Venture capitals from America's Silicon Valley have seen opportunities to cash in on the lucrative startup market in China.
"Western analysts are less bullish about the Chinese economy. But if you ask most smart investors, 90 percent will agree that the Chinese economy will be bigger in 10 or 15 years," said Allan Young, founder of Topline, one tech and startup incubator in San Francisco's East Bay area, told Xinhua on Sunday.
Under government incentives, innovation and entrepreneurship help upgrade China's industrial structure and create new jobs, Young said on the sidelines of the Global Entrepreneurship Conference which opened on Sunday. He also added praise for social media and gaming development in China.
Topline invested in a diaper company last October in East China's Shandong Province that uses bamboo fiber to produce biodegradable, anti-bacteria diapers. It is currently in negotiations with a medical firm in the southern city of Shenzhen on a men's fertility product.
Young is working with two partners to start a new fund in China and is talking to potential Chinese investors as limited partners. "We will help American companies go to China and Chinese companies go to the United States," said Young, adding that he is looking for projects that are new and unique, as well as scalable.
Mike Rothenberg, 30, founder of Rothenberg Venture, told Xinhua that the Chinese market was "very different, very big and very valuable."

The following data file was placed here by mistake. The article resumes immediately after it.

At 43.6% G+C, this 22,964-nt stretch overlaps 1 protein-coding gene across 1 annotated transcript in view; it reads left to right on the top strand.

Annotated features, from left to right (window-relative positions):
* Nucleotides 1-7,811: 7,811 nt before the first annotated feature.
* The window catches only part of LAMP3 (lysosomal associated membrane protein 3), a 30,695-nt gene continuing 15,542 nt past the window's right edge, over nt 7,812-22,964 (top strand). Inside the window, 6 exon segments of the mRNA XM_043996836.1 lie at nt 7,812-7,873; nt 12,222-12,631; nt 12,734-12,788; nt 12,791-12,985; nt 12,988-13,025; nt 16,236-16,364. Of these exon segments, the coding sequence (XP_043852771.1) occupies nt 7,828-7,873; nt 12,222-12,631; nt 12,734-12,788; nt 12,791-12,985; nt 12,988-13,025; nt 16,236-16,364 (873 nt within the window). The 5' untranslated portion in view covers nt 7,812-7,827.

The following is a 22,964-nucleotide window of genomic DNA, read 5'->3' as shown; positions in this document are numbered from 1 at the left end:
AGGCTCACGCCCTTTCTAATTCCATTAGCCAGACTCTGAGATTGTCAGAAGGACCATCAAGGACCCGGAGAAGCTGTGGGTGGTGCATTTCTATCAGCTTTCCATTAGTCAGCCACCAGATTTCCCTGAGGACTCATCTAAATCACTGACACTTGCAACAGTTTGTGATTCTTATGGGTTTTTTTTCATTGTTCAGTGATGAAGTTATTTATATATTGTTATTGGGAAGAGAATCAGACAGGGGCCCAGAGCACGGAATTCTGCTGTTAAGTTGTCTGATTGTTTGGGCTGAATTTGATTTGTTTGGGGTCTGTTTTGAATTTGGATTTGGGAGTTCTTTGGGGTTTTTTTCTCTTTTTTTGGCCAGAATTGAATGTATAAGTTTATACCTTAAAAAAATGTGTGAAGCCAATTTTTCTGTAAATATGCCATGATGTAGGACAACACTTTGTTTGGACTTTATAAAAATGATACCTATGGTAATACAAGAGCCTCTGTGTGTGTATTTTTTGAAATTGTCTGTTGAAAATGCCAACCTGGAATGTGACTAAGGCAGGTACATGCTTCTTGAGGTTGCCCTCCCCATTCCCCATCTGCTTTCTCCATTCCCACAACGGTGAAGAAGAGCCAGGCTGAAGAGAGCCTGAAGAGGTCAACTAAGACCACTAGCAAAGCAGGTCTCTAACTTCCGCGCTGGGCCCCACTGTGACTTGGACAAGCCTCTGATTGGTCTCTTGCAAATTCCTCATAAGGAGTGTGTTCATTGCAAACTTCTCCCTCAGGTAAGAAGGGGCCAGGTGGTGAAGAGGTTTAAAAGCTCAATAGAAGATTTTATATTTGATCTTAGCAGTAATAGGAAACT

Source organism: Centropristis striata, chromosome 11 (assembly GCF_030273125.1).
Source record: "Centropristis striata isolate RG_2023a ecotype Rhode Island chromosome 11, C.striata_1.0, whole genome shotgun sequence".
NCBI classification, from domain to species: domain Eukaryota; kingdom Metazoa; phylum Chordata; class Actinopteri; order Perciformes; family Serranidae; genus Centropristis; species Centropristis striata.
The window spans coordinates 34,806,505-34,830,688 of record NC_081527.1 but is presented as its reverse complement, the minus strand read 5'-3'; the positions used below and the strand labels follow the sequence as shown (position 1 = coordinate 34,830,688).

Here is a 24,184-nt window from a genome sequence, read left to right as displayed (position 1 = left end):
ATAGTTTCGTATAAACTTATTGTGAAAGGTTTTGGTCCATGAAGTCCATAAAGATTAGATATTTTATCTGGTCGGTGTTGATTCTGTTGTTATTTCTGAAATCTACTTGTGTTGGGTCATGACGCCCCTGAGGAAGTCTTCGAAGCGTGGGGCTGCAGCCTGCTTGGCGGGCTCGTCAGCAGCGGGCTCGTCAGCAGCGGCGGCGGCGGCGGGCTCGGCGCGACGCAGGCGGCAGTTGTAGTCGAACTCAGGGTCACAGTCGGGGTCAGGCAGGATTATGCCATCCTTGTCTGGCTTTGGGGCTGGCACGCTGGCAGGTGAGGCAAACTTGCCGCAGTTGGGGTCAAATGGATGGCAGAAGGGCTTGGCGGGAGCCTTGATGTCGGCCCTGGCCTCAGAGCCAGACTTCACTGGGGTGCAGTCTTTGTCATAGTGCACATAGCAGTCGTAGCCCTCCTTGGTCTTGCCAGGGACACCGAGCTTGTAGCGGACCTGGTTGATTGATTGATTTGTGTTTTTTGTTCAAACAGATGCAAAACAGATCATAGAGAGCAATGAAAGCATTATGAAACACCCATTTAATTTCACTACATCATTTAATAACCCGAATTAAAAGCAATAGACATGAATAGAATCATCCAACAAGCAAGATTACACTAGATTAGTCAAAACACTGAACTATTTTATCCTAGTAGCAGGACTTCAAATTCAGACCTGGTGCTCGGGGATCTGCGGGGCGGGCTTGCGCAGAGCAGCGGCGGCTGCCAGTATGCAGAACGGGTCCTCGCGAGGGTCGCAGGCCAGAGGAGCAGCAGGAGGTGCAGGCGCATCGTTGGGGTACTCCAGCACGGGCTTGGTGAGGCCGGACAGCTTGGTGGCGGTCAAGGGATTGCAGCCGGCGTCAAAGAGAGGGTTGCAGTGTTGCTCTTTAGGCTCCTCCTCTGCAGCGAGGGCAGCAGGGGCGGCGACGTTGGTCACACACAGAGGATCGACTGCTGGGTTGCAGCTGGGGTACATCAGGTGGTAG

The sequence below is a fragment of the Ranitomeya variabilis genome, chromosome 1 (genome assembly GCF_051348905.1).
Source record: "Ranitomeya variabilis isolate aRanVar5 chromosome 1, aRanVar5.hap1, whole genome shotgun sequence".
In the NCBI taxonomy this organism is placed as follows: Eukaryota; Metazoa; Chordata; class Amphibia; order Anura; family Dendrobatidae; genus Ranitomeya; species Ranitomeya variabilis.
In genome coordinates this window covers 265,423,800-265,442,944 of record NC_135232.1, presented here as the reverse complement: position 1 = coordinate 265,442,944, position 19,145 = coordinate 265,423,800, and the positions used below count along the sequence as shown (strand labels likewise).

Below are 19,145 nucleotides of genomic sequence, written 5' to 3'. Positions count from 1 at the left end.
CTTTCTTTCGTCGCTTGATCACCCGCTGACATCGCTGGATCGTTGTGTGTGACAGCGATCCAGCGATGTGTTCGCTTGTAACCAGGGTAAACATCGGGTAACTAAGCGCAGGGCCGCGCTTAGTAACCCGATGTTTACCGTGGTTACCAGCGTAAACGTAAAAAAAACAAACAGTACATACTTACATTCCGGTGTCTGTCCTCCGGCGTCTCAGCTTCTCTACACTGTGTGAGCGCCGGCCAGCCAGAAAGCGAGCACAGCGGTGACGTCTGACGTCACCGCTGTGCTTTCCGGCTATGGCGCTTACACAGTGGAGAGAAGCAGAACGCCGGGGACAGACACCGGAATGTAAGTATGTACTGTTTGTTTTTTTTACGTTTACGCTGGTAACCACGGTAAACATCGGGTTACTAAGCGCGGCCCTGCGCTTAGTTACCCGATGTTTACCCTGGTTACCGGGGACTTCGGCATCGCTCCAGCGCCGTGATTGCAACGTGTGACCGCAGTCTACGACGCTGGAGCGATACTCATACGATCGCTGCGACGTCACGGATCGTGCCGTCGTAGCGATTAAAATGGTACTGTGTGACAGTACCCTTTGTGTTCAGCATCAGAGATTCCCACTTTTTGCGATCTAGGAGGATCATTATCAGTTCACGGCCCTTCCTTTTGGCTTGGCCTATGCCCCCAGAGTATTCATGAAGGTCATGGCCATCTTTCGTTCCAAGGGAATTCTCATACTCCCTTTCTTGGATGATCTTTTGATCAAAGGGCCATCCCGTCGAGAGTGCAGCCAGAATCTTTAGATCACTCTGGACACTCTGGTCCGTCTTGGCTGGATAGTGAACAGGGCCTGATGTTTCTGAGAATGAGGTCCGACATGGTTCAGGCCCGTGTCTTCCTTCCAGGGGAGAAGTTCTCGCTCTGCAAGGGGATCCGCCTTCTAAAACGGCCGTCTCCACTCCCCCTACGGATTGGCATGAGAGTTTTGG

The Stanford alumni had been to China twice for the past two months to forge connections and learn about the market. Rothenberg Venture invests in frontier technologies, virtual reality (VR) and augmented reality. "Chinese companies are very strong in VR.
Chinese investors know a lot about VR, especially gaming. We will look into gaming and entertainment first," said Rothenberg, who is consulting on government policies with Yu Jun, head of Haidian District, where many innovative start-ups are located. Yu welcomed Rothenberg to set up a branch in Beijing and share the dividends of China's startup boom.
The Chinese central government has emphasized reforms and innovation to steer the economy toward a more sustainable long-term path. A wide range of measures for emerging businesses have been unveiled, including financial support, facility construction and administrative assistance. In the first half of 2015, new enterprises registered a total capital of 12 trillion yuan (1.9 trillion U.S. dollars), up 43 percent from a year earlier.